Calorie restriction increases cigarette use in adult smokers

Lawrence J Cheskin, Judith M. Hess, Jack Henningfield, David A. Gorelick

Research output: Contribution to journalArticlepeer-review

44 Scopus citations


Rationale: Cigarette smokers weigh less than nonsmokers, and smokers often gain weight when they quit. This is a major barrier to smoking cessation, especially among women. However, strict dieting is not recommended during smoking cessation out of concern that it might promote relapse. This concern derives, in part, from the observation that calorie restriction increases self-administration of drugs of abuse in animals. This relationship has never been experimentally demonstrated in humans. Objectives: To evaluate whether calorie restriction increases cigarette smoking in humans. Methods: Seventeen (nine males, eight females) healthy, normal-weight smokers not attempting to quit were cycled in partially counterbalanced order, double-blind, through four diets-normal calorie (2,000-2,800 kcal/day), low calorie (700 kcal/day deficit), low-carbohydrate (CHO)/normal-calorie, and low-CHO/low-calorie-for 6 days per diet in an inpatient research ward. Smoking was assessed by cigarette counts, breath carbon monoxide (CO) levels, and cigarette craving. Results: Compared with the normal-calorie diet, while on the low-calorie diet, subjects smoked 8% more cigarettes (P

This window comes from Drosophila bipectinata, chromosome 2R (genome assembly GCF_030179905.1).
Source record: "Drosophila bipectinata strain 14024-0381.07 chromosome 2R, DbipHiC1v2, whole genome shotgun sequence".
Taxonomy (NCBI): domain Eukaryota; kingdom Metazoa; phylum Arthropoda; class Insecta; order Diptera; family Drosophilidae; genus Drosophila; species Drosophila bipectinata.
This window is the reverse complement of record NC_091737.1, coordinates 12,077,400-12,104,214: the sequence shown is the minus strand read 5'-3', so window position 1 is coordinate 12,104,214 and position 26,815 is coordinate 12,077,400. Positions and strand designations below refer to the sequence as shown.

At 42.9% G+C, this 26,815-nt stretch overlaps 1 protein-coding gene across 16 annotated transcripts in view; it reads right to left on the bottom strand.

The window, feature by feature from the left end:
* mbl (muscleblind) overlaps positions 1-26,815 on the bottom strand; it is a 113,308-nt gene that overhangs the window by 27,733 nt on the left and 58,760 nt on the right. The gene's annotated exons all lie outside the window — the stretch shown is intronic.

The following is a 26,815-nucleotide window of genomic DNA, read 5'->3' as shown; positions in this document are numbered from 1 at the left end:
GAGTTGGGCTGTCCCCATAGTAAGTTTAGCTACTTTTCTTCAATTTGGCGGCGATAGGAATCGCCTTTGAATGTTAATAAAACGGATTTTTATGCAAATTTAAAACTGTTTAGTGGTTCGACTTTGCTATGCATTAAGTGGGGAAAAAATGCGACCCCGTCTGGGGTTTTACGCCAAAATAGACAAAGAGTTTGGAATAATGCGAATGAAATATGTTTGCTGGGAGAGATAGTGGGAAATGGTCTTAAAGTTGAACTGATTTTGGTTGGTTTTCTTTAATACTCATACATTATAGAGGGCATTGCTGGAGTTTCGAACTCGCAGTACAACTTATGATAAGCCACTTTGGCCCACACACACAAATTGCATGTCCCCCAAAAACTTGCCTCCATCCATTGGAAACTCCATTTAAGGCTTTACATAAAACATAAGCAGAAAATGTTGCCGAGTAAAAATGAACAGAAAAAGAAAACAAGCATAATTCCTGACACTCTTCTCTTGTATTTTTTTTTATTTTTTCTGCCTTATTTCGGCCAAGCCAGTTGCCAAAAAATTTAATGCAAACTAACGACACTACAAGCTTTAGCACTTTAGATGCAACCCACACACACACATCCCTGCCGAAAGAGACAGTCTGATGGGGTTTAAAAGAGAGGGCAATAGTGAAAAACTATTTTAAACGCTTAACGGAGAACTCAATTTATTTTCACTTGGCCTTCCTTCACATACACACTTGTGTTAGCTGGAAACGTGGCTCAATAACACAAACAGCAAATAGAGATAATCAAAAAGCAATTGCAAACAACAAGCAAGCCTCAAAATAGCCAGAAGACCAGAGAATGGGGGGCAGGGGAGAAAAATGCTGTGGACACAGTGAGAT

Original languageEnglish (US)
Pages (from-to)430-436
Number of pages7
Issue number2
StatePublished - May 2005


  • Calorie restriction
  • Cigarettes
  • Human

ASJC Scopus subject areas

  • Pharmacology


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